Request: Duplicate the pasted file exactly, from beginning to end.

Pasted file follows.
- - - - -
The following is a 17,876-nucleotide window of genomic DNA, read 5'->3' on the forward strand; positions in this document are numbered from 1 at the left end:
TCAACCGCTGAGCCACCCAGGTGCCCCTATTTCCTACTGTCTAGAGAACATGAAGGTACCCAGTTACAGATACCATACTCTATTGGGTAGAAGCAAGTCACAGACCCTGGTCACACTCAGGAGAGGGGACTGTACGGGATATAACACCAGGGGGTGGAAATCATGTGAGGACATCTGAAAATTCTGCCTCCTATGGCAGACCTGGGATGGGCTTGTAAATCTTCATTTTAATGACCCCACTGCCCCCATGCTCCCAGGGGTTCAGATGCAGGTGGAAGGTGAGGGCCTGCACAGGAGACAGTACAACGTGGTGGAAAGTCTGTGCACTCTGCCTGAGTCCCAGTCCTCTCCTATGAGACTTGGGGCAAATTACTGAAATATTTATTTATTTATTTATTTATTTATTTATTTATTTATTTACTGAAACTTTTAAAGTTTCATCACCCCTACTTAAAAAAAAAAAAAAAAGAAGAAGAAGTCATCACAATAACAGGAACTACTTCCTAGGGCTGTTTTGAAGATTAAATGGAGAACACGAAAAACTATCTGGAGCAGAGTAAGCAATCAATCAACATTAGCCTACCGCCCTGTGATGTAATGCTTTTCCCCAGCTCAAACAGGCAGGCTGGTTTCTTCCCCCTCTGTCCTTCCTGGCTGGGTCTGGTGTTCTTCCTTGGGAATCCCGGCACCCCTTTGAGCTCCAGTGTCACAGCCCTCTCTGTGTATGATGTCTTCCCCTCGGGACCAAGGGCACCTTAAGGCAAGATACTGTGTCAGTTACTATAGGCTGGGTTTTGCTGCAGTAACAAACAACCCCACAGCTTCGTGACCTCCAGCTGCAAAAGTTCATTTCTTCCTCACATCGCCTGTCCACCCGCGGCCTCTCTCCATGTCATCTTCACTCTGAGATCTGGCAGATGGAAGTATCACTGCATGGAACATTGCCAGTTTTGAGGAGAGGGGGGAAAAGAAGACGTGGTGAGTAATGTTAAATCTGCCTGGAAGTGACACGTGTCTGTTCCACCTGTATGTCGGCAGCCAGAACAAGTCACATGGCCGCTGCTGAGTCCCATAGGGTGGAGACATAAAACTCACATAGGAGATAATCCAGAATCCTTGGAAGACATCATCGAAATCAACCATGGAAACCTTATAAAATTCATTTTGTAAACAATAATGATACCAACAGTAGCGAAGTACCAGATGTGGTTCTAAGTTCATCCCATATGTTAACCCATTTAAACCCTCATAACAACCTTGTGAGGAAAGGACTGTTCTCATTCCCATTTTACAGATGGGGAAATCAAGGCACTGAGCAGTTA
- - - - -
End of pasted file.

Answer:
The following is a 17,876-nucleotide window of genomic DNA, read 5'->3' on the forward strand; positions in this document are numbered from 1 at the left end:
TCAACCGCTGAGCCACCCAGGTGCCCCTATTTCCTACTGTCTAGAGAACATGAAGGTACCCAGTTACAGATACCATACTCTATTGGGTAGAAGCAAGTCACAGACCCTGGTCACACTCAGGAGAGGGGACTGTACGGGATATAACACCAGGGGGTGGAAATCATGTGAGGACATCTGAAAATTCTGCCTCCTATGGCAGACCTGGGATGGGCTTGTAAATCTTCATTTTAATGACCCCACTGCCCCCATGCTCCCAGGGGTTCAGATGCAGGTGGAAGGTGAGGGCCTGCACAGGAGACAGTACAACGTGGTGGAAAGTCTGTGCACTCTGCCTGAGTCCCAGTCCTCTCCTATGAGACTTGGGGCAAATTACTGAAATATTTATTTATTTATTTATTTATTTATTTATTTATTTATTTACTGAAACTTTTAAAGTTTCATCACCCCTACTTAAAAAAAAAAAAAAAAGAAGAAGAAGTCATCACAATAACAGGAACTACTTCCTAGGGCTGTTTTGAAGATTAAATGGAGAACACGAAAAACTATCTGGAGCAGAGTAAGCAATCAATCAACATTAGCCTACCGCCCTGTGATGTAATGCTTTTCCCCAGCTCAAACAGGCAGGCTGGTTTCTTCCCCCTCTGTCCTTCCTGGCTGGGTCTGGTGTTCTTCCTTGGGAATCCCGGCACCCCTTTGAGCTCCAGTGTCACAGCCCTCTCTGTGTATGATGTCTTCCCCTCGGGACCAAGGGCACCTTAAGGCAAGATACTGTGTCAGTTACTATAGGCTGGGTTTTGCTGCAGTAACAAACAACCCCACAGCTTCGTGACCTCCAGCTGCAAAAGTTCATTTCTTCCTCACATCGCCTGTCCACCCGCGGCCTCTCTCCATGTCATCTTCACTCTGAGATCTGGCAGATGGAAGTATCACTGCATGGAACATTGCCAGTTTTGAGGAGAGGGGGGAAAAGAAGACGTGGTGAGTAATGTTAAATCTGCCTGGAAGTGACACGTGTCTGTTCCACCTGTATGTCGGCAGCCAGAACAAGTCACATGGCCGCTGCTGAGTCCCATAGGGTGGAGACATAAAACTCACATAGGAGATAATCCAGAATCCTTGGAAGACATCATCGAAATCAACCATGGAAACCTTATAAAATTCATTTTGTAAACAATAATGATACCAACAGTAGCGAAGTACCAGATGTGGTTCTAAGTTCATCCCATATGTTAACCCATTTAAACCCTCATAACAACCTTGTGAGGAAAGGACTGTTCTCATTCCCATTTTACAGATGGGGAAATCAAGGCACTGAGCAGTTA